2. Device fingerprints: The second string of data incorporates your device settings and attributes, including type of device, browser used, version of the browser and language settings. This set of information remains stable over time, but is never 100% globally unique. In fact, there’s a 40% chance of finding another device with the same fingerprint as yours. Overlap across device fingerprints will only grow more common as developers continue to standardize technologies and produce devices with fewer easily recognizable flaws.Think of device fingerprints as your java order. Throughout the day, there are likely other customers who also order vanilla lattes with almond milk. While your fingerprint appears unique in the moment, a big-picture perspective reveals relatively high similarities with other users (or coffee connoisseurs) — your order may not be as special as you think it is.
  3. Device user-agents: The third string of data offers basic details about your device. Again, while these underlying attributes are helpful, this small stamp of your phone/computer/tablet is easy for fraudsters to understand and replicate. Think of device user-agents as the name written on your coffee cup. Sure, your name is a helpful identifier, but someone else at the store may share your name. Likewise, over time it would be easy for others to learn and give your name at checkout.

IDs, fingerprints and user-agents offer unique and helpful information about our devices, and in many scenarios these details can prevent fraudulent interactions. That said, organizations still expect $4.1B in application fraud losses by 2023, so it’s clear current tactics alone are not enough to stop all bad actors from slipping through the cracks. Don’t worry, we’ll discuss solutions shortly — but first, an important question.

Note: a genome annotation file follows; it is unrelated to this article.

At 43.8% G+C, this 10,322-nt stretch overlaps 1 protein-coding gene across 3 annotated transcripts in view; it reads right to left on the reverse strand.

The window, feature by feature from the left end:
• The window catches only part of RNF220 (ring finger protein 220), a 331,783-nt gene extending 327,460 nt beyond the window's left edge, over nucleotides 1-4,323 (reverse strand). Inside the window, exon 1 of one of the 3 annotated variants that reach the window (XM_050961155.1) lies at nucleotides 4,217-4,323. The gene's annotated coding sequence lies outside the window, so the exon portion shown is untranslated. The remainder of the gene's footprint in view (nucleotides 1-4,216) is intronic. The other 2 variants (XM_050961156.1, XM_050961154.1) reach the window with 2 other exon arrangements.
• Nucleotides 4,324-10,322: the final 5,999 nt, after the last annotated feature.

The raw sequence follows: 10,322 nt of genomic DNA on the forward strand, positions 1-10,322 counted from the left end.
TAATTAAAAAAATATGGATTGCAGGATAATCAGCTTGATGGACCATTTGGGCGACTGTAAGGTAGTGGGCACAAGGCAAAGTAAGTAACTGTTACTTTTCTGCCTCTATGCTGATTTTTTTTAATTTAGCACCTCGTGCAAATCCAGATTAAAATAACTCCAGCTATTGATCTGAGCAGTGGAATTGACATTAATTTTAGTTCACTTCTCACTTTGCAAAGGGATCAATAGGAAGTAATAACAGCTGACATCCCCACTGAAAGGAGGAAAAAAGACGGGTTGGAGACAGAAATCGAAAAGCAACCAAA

Do you want whipped cream on that?

For a long time, companies have prioritized learning as much as possible about customers. This effort revolutionized the level of personalization now expected when we shop and continues to improve user experiences across all digital channels. But there’s a lot more we can still learn about end users when we pay closer attention to not only their devices and goals, but also their behaviors when online — especially when it comes to improving security practices.

Let’s go back to our coffee shop illustration. While we were focused on the specifics of your drink order, we actually missed out on a series of extremely helpful behavioral queues. Imagine you typically stop by your local store on Friday mornings because you enjoy ending the work week on a high note. It’s not uncommon for you to walk your dog to the shop since it’s in your neighborhood (yes, you have a cat and a dog). And you always say yes when asked if you’d like whipped cream on your drink (it’s Friday after all).